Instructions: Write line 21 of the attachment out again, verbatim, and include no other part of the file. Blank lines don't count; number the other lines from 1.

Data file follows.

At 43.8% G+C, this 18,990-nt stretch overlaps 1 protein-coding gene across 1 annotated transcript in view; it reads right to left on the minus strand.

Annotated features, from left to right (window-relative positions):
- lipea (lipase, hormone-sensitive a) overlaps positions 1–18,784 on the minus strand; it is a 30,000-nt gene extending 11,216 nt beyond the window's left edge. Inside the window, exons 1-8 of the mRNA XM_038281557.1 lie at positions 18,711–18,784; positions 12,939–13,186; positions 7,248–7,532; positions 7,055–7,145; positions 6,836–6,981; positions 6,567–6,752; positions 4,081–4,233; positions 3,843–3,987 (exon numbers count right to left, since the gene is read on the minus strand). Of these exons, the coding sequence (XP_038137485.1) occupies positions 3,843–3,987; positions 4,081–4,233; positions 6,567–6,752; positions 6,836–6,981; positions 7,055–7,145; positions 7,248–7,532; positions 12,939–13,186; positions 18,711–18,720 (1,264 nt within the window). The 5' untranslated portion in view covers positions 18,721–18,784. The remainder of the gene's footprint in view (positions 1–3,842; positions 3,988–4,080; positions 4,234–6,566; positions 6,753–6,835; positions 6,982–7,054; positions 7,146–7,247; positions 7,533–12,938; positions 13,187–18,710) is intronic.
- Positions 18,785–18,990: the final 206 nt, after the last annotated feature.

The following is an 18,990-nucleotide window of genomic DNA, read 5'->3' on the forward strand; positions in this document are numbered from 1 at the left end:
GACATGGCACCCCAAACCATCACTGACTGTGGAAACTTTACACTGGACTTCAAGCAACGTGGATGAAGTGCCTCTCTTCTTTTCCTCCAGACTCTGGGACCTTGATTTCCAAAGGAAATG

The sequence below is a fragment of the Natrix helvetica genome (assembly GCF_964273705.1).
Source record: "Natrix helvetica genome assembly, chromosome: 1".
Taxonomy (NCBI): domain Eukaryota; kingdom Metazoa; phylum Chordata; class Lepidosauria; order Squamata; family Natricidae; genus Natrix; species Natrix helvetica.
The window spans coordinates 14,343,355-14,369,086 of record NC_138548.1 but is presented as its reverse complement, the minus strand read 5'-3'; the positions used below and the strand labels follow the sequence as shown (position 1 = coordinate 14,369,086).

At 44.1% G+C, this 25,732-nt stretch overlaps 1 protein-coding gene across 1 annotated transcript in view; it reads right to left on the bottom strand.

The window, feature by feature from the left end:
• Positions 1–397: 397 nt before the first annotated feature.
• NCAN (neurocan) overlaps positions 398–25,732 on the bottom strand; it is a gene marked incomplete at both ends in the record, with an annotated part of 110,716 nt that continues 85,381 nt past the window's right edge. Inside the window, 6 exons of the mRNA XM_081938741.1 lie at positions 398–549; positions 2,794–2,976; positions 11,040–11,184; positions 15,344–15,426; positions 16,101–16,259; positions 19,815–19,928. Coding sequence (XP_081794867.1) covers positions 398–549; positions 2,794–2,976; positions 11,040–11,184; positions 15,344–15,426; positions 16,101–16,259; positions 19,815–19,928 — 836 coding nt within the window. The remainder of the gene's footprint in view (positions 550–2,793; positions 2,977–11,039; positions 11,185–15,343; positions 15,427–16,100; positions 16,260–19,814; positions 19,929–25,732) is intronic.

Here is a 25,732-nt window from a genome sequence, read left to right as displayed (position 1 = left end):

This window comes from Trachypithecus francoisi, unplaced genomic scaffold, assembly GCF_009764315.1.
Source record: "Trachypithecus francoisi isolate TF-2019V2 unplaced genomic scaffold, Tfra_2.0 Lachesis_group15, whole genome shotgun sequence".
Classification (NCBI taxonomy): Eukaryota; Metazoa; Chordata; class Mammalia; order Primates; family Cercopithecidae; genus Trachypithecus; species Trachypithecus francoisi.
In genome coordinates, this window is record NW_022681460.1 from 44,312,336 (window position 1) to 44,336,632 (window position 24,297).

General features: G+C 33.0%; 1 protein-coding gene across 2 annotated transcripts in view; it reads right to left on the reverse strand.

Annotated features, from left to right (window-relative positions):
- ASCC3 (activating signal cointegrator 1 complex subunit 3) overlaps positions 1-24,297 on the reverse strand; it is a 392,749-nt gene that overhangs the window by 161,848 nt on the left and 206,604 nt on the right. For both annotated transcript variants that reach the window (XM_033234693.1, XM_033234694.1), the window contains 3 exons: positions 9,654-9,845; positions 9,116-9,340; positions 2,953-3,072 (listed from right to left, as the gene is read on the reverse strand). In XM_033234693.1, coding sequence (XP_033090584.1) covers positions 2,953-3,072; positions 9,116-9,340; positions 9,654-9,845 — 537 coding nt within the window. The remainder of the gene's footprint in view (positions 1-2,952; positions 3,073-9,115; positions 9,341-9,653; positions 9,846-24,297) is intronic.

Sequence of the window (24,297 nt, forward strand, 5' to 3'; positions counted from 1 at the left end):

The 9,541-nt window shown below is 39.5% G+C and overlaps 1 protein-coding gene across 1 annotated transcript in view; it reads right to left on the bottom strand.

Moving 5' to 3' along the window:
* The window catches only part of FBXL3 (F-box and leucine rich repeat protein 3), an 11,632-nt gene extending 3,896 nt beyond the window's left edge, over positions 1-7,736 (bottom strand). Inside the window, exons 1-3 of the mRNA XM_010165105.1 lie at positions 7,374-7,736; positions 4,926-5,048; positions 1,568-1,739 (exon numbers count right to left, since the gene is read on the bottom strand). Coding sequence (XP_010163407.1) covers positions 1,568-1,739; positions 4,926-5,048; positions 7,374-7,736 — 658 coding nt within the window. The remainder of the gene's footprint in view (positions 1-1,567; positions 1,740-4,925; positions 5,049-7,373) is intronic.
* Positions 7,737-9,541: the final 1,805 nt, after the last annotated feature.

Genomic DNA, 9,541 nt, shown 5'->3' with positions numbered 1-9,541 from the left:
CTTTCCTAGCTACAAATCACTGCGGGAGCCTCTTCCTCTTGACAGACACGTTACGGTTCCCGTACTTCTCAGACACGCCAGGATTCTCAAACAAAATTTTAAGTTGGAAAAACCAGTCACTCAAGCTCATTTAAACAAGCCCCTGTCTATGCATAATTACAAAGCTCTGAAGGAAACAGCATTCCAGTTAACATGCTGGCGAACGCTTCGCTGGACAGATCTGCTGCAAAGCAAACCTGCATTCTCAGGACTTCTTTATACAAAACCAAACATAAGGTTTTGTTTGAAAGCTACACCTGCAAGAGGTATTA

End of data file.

Annotated features, from left to right (window-relative positions):